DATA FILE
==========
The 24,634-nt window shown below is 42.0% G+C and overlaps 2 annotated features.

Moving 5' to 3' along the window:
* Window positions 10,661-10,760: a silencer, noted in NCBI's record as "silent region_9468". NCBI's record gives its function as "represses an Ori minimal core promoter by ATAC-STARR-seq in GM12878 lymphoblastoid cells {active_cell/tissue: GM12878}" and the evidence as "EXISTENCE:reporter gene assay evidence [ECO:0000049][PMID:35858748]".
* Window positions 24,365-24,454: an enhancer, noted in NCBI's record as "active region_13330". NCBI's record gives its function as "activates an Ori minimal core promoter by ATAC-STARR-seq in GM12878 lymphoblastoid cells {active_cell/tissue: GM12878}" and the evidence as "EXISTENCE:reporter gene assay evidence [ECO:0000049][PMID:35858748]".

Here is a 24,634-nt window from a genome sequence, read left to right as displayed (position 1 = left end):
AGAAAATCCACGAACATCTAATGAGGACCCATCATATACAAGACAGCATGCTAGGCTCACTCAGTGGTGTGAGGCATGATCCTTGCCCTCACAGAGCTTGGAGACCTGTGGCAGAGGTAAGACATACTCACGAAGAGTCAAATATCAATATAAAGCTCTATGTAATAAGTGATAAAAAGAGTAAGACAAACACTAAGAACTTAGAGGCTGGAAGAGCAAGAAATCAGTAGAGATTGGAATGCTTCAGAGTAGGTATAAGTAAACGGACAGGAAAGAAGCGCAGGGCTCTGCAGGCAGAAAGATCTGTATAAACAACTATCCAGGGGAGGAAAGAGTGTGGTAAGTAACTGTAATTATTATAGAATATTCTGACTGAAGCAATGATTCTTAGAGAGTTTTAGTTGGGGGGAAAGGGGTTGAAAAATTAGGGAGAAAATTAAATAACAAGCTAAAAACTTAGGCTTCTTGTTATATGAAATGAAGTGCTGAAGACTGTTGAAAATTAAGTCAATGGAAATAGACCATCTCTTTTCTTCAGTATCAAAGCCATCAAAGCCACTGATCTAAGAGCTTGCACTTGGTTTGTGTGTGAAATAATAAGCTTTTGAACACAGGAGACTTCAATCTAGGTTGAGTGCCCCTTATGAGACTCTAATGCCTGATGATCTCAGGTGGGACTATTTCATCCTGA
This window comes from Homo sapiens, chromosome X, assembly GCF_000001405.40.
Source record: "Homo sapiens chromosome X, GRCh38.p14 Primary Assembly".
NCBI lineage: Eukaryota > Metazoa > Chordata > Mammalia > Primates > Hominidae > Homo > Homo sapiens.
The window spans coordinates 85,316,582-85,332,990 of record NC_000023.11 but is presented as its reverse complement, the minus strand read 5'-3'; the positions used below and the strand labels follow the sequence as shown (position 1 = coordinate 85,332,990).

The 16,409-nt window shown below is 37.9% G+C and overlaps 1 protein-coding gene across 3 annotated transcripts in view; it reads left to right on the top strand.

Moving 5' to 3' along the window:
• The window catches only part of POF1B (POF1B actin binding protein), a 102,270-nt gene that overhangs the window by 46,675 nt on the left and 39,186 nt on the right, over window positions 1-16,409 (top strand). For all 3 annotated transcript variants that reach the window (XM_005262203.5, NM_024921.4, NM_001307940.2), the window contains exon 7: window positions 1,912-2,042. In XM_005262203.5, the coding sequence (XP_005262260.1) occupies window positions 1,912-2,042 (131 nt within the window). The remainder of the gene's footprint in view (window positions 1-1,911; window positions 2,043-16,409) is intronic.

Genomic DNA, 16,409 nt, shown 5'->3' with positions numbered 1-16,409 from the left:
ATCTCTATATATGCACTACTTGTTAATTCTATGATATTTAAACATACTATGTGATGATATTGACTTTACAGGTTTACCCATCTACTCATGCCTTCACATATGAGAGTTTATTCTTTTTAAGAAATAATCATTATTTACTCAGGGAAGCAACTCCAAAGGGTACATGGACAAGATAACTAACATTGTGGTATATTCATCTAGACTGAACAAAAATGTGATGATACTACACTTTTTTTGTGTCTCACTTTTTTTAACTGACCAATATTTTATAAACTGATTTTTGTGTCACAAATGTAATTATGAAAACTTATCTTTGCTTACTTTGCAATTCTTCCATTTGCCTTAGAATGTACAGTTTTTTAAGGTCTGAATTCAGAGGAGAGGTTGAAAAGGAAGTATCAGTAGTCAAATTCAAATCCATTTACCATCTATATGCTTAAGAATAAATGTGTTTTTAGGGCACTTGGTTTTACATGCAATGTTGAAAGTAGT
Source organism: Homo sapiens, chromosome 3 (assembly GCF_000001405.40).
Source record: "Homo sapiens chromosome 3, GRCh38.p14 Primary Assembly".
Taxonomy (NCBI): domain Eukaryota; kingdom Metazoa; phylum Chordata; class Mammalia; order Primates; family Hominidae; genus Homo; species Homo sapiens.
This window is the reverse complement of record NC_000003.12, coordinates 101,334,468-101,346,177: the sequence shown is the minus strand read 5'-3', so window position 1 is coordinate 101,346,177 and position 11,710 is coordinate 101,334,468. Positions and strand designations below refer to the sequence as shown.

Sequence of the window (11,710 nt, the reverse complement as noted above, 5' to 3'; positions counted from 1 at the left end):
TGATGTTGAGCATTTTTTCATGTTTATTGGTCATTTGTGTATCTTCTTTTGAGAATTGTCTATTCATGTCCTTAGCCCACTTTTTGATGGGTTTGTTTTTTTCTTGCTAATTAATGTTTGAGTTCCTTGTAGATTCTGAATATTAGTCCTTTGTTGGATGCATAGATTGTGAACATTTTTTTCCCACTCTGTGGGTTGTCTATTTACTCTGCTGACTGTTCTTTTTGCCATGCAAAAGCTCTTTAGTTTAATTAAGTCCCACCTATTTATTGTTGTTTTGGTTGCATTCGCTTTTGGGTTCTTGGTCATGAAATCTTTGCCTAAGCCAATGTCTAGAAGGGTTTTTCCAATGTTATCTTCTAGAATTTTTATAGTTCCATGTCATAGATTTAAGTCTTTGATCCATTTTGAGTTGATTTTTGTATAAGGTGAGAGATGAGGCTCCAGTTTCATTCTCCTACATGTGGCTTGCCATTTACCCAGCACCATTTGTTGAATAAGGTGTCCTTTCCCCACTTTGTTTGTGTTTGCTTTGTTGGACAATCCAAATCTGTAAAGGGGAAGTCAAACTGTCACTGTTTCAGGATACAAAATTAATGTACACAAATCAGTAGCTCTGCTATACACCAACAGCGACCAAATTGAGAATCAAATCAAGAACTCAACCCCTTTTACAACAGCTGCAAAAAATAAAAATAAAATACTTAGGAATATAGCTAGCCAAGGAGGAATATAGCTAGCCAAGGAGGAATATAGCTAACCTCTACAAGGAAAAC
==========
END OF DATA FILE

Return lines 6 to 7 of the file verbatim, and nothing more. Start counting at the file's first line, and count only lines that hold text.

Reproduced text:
AGAAAATCCACGAACATCTAATGAGGACCCATCATATACAAGACAGCATGCTAGGCTCACTCAGTGGTGTGAGGCATGATCCTTGCCCTCACAGAGCTTGGAGACCTGTGGCAGAGGTAAGACATACTCACGAAGAGTCAAATATCAATATAAAGCTCTATGTAATAAGTGATAAAAAGAGTAAGACAAACACTAAGAACTTAGAGGCTGGAAGAGCAAGAAATCAGTAGAGATTGGAATGCTTCAGAGTAGGTATAAGTAAACGGACAGGAAAGAAGCGCAGGGCTCTGCAGGCAGAAAGATCTGTATAAACAACTATCCAGGGGAGGAAAGAGTGTGGTAAGTAACTGTAATTATTATAGAATATTCTGACTGAAGCAATGATTCTTAGAGAGTTTTAGTTGGGGGGAAAGGGGTTGAAAAATTAGGGAGAAAATTAAATAACAAGCTAAAAACTTAGGCTTCTTGTTATATGAAATGAAGTGCTGAAGACTGTTGAAAATTAAGTCAATGGAAATAGACCATCTCTTTTCTTCAGTATCAAAGCCATCAAAGCCACTGATCTAAGAGCTTGCACTTGGTTTGTGTGTGAAATAATAAGCTTTTGAACACAGGAGACTTCAATCTAGGTTGAGTGCCCCTTATGAGACTCTAATGCCTGATGATCTCAGGTGGGACTATTTCATCCTGA
This window comes from Homo sapiens, chromosome X, assembly GCF_000001405.40.